“The way we approach open source software is that we build modular components,” says Polvi, who before starting CoreOS ran Rackspace’s Bay Area product team. Rkt is one of those components. To understand CoreOS, it’s helpful to understand where rkt fits in CoreOS’s broader offerings.

The company started by developing CoreOS – a Linux-based operating system meant for the new world of distributed computing. As application containers took off, Polvi and his team were less than impressed with some of the design decisions made by Docker, which has been the dominant container company.
alex polvi CoreOS container rkt

Alex Polvi, founder and CEO of CoreOS

So, CoreOS began developing rkt. It’s different from Docker in a couple of different ways. For example, Docker uses a daemon architecture that provides root access to Linux. Poliv says that’s not such a good idea: If Docker is downloading container images from the Internet, there should be some buffer between images downloaded and the container runtime in case one of those images is nefarious. Rkt, on the other hand, downloads the container image, but there’s a separate process for executing it. Polvi says CoreOS is “borrowing decades of Unix best practices” to make rkt.

The broader point here is that CoreOS is trying to provide a market alternative for Docker’s application container runtime. Is it more secure? Well, many customers have found secure ways to run Docker, so it’s not like Docker is not safe. But a market of options is good.

CoreOS has other projects too. In addition to the aforementioned CoreOS Linux operating system, the company also sells a packaged distribution of CoreOS, rkt and the open source container orchestrator Kubernetes. That package is named Tectonic. CoreOS has a container image library it sells too.

Containers continue to be a hot topic in application development and infrastructure management, expect to hear more about CoreOS vs. Docker.

Google is said to endorse ARM server chips, but don’t get excited yet

Google is said to be working with Qualcomm to design servers based on ARM processors, which would be a significant endorsement for ARM as it tries to challenge Intel’s dominance in data centers.

Google will give its public backing for Qualcomm’s chips at an investor meeting next week, according to a Bloomberg report Wednesday that cities unnamed sources. If the chips meets certain performance goals, the report says, Google will commit to using them.

It would be a big vote of confidence for both ARM and Qualcomm, but if history is a guide then it’s too early to say how significant the news really is. ARM won’t be the first x86 alternative that Google has rallied behind, and it’s unclear if the last effort has come very far.

Google's IBM Power server board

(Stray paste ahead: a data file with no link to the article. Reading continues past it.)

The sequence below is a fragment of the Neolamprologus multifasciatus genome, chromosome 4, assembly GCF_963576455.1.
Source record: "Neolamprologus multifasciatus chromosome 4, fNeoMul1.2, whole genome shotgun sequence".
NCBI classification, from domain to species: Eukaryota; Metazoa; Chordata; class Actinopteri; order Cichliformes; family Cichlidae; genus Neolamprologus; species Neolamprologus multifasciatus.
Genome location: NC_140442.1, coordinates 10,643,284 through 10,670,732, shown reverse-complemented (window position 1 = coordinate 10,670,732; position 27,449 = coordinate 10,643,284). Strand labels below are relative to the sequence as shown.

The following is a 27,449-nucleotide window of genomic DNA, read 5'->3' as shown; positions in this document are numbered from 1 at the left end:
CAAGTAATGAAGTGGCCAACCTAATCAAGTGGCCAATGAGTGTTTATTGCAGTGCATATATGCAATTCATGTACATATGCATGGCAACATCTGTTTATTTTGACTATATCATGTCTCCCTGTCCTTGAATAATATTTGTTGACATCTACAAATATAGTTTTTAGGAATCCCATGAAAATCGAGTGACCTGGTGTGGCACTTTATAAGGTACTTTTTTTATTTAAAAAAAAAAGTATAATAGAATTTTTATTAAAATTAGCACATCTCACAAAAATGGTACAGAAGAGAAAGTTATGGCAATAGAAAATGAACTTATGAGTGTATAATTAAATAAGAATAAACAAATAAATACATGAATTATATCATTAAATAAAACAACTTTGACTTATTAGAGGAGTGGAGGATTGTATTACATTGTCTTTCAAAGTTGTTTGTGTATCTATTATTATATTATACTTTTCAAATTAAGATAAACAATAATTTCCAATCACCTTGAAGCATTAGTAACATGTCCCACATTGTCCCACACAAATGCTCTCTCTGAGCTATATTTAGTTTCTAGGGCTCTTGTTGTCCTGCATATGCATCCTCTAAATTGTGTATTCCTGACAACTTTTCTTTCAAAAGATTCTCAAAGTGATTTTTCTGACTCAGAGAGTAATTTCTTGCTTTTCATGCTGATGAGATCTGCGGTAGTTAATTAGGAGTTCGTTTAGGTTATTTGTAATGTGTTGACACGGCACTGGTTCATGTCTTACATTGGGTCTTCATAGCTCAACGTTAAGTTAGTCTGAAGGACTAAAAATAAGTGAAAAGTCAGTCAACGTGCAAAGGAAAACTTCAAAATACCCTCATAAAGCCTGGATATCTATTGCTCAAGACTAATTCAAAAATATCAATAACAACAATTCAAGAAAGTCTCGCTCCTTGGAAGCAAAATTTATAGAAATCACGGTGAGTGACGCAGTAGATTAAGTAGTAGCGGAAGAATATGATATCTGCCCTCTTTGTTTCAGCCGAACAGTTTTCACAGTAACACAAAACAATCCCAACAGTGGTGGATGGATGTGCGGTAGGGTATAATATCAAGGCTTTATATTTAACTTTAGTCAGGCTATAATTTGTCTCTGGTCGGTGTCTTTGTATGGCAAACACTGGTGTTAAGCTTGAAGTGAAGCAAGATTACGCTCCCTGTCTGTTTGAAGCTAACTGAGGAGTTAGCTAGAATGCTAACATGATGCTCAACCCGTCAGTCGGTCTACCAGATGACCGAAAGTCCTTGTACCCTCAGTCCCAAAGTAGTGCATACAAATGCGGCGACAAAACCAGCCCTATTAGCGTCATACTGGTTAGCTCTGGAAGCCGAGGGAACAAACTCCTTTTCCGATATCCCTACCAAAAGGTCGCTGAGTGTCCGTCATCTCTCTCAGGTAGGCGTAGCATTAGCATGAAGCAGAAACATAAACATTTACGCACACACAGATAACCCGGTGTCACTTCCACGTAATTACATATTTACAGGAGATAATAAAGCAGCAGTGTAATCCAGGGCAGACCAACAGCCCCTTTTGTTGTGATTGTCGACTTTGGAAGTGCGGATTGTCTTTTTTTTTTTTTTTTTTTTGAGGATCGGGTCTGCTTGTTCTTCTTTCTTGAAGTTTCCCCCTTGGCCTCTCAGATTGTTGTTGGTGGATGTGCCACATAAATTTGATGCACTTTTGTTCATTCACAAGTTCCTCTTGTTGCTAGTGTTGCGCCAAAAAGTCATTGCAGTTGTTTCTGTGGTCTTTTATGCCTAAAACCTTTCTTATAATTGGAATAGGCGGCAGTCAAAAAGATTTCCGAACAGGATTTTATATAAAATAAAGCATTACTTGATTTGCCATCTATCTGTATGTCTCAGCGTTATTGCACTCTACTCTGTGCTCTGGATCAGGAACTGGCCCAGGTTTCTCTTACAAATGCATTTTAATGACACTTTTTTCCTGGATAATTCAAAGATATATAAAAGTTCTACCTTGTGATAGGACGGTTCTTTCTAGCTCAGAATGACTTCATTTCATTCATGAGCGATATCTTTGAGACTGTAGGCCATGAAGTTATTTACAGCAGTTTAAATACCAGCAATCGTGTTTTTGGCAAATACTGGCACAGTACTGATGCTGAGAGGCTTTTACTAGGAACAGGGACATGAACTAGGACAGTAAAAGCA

Two years ago, Google made a big show of support for IBM’s Power processor. It was a founding member of IBM’s OpenPower initiative, which allows companies to design and build Power servers for use in, among other things, cloud data centers like those run by Google.

Google even showed a Power server board it had designed itself. “We’re always looking to deliver the highest quality of service for our users, and so we built this server to port our software stack to Power,” a Google engineer said at the time.

But there’s been little news about the partnership since. Google hasn’t revealed whether it’s using Power servers in production, and last year it made only vague statements that it’s keeping its options open.

Google is secretive about the technologies it uses, and it might well have plans to use both ARM and Power, but public endorsements don’t tell us much, and in the case of ARM it’s likely even Google doesn’t know for sure.

The search giant could have several reasons for showing support for non-x86 architectures. Google probably does want to test Qualcomm’s server chips, just as it tested IBM’s, to see if a different architecture can shave costs off of running its vast infrastructure. A show of support from Google encourages development of the ecosystem as a whole, including tools and software, which will be important if Google decides to put a new architecture in production.

Such statements also serve to pressure Intel, giving Google some price leverage and pushing Intel to develop new, more power-efficient parts — something Intel has done since the ARM threat emerged a few years ago.

There’s been a lot of debate about whether “brawny” cores, like Power, or “wimpy” cores, like ARM, are more efficient for cloud workloads. It depends partly what workloads you’re talking about, and there are also costs to consider like porting software.

Urs Holzle, who’s in charge of Google’s data centers, once published a paper on the topic titled “Brawny cores still beat wimpy cores, most of the time.” But that was in 2010, and the ARM architecture has evolved a lot since then.

Qualcomm's ARM server chip